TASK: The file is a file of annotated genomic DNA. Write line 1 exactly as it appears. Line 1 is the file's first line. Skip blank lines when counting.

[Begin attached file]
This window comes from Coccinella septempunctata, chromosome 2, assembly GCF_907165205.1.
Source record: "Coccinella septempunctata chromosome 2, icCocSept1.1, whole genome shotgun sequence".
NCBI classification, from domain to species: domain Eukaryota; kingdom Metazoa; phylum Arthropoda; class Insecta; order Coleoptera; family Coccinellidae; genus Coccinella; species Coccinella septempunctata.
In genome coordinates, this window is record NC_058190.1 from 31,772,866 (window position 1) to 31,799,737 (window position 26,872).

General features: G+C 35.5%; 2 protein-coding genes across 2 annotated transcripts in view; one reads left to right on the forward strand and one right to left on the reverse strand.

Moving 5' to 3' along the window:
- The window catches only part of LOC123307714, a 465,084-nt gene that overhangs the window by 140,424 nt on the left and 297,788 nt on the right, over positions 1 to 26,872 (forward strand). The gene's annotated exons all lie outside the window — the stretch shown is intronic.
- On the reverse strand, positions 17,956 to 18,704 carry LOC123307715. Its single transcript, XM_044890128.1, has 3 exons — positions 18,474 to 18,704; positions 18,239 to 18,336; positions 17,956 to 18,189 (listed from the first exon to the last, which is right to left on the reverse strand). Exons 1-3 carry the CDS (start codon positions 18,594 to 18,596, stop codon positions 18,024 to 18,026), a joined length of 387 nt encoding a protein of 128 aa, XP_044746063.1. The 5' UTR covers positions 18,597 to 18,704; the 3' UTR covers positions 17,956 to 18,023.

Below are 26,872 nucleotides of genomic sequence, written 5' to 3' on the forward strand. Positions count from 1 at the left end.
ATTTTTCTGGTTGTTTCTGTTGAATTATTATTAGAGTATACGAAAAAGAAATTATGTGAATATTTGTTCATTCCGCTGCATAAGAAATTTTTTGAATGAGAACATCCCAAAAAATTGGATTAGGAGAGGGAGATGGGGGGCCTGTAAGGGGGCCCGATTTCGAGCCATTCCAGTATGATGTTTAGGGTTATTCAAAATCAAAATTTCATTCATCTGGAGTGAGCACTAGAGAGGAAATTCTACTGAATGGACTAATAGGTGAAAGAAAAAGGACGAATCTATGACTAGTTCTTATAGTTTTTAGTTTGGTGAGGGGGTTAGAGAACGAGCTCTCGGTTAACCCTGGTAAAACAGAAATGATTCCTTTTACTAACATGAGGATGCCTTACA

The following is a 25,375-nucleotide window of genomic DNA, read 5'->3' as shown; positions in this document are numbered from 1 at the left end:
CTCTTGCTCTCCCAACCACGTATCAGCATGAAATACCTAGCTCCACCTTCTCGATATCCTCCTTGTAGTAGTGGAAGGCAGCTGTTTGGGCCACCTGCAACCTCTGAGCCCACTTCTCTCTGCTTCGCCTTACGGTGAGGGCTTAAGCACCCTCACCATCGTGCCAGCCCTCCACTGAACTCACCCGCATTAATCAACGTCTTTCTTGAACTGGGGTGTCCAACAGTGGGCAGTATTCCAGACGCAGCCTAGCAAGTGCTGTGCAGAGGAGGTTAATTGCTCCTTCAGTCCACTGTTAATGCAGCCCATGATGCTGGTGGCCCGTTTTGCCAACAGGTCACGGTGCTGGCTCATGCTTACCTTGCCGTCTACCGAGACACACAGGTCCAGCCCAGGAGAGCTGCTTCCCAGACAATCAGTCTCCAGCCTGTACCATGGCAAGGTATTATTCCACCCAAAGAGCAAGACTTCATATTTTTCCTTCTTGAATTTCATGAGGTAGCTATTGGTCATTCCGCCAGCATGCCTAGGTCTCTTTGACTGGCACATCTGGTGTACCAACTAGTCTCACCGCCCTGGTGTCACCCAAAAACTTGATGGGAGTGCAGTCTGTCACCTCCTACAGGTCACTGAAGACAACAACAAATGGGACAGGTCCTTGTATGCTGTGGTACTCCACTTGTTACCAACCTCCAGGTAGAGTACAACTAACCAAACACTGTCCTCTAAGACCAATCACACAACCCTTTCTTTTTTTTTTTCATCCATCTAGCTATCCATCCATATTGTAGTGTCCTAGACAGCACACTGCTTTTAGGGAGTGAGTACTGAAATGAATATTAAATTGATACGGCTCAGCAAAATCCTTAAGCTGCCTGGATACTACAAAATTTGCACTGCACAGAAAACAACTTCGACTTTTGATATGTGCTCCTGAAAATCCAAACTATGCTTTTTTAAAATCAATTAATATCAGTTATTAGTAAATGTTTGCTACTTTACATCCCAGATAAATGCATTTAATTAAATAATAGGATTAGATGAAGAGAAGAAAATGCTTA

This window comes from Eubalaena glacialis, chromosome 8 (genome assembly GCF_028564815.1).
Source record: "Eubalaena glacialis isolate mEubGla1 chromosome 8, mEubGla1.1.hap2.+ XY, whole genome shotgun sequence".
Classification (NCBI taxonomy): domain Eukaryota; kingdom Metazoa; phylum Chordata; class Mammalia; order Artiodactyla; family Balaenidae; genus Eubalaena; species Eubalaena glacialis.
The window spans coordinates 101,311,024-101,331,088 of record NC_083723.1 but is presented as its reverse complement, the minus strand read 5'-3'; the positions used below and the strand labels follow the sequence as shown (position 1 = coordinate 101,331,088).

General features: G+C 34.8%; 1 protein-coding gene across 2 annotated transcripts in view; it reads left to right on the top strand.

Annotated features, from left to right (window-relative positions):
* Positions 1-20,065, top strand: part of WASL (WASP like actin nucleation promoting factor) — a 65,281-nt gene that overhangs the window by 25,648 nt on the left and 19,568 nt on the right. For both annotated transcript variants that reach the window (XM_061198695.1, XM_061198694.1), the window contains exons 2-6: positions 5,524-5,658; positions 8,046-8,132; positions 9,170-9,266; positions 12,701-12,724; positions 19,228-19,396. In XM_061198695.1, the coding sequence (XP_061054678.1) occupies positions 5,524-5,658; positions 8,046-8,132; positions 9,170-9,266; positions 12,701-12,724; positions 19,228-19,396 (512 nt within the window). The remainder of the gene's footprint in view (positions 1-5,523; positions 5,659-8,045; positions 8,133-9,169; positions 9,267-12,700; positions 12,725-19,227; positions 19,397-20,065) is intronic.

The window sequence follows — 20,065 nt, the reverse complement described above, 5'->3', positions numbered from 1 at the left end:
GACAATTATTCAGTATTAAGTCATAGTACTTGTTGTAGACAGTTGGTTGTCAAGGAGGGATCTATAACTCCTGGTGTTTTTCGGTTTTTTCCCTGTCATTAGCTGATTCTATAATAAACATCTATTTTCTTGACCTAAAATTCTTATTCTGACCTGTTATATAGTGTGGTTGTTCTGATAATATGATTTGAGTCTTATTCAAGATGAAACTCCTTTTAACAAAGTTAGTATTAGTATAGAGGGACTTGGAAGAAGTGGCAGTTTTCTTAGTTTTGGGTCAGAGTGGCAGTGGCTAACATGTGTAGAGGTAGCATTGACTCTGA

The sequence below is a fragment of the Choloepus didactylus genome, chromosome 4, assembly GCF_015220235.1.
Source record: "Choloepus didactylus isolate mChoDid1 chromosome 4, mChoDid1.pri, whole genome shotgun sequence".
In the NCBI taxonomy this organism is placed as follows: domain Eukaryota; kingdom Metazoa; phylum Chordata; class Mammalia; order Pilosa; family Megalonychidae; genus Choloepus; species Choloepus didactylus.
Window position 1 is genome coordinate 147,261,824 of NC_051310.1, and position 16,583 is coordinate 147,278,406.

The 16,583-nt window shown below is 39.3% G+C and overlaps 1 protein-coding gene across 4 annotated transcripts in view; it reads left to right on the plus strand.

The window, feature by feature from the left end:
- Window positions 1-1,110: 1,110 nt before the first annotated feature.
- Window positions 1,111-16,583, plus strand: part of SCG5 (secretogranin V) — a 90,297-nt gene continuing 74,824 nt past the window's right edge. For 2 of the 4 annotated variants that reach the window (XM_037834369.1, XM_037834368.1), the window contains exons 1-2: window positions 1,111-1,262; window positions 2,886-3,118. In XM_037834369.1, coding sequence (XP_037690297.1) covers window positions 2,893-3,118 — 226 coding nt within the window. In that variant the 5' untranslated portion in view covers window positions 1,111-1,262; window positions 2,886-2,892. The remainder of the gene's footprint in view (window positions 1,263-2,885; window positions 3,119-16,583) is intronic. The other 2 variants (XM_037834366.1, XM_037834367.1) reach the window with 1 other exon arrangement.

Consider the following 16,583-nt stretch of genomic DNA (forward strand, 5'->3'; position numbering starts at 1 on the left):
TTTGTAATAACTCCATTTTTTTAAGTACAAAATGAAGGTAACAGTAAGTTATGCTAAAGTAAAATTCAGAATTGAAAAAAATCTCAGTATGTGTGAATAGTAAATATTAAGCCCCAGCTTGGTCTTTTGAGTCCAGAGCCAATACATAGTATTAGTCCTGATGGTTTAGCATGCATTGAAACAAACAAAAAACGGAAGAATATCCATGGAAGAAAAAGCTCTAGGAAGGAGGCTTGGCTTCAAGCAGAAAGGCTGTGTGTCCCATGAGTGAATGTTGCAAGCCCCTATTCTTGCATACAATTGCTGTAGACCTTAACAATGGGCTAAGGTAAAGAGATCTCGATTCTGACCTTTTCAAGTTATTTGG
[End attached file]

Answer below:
This window comes from Coccinella septempunctata, chromosome 2, assembly GCF_907165205.1.